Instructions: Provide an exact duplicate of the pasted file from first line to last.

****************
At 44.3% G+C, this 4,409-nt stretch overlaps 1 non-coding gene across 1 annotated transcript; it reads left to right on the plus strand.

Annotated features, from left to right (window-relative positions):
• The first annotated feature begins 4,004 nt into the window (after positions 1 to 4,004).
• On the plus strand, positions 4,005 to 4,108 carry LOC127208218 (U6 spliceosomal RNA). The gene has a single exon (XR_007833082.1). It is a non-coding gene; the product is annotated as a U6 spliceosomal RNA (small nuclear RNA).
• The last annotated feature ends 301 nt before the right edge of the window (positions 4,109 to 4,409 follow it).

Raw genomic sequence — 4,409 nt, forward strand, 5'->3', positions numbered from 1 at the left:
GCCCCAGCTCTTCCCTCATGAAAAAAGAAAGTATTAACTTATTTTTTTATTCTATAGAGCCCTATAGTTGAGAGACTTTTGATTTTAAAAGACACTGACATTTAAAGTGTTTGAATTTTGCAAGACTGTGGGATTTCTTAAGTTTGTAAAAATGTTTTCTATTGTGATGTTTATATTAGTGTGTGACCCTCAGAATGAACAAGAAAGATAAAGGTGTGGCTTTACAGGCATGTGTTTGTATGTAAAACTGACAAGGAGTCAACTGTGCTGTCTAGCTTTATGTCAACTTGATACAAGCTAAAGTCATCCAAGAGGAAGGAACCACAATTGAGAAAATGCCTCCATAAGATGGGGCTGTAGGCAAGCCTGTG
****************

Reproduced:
At 44.3% G+C, this 4,409-nt stretch overlaps 1 non-coding gene across 1 annotated transcript; it reads left to right on the plus strand.

Annotated features, from left to right (window-relative positions):
• The first annotated feature begins 4,004 nt into the window (after positions 1 to 4,004).
• On the plus strand, positions 4,005 to 4,108 carry LOC127208218 (U6 spliceosomal RNA). The gene has a single exon (XR_007833082.1). It is a non-coding gene; the product is annotated as a U6 spliceosomal RNA (small nuclear RNA).
• The last annotated feature ends 301 nt before the right edge of the window (positions 4,109 to 4,409 follow it).

Raw genomic sequence — 4,409 nt, forward strand, 5'->3', positions numbered from 1 at the left:
GCCCCAGCTCTTCCCTCATGAAAAAAGAAAGTATTAACTTATTTTTTTATTCTATAGAGCCCTATAGTTGAGAGACTTTTGATTTTAAAAGACACTGACATTTAAAGTGTTTGAATTTTGCAAGACTGTGGGATTTCTTAAGTTTGTAAAAATGTTTTCTATTGTGATGTTTATATTAGTGTGTGACCCTCAGAATGAACAAGAAAGATAAAGGTGTGGCTTTACAGGCATGTGTTTGTATGTAAAACTGACAAGGAGTCAACTGTGCTGTCTAGCTTTATGTCAACTTGATACAAGCTAAAGTCATCCAAGAGGAAGGAACCACAATTGAGAAAATGCCTCCATAAGATGGGGCTGTAGGCAAGCCTGTG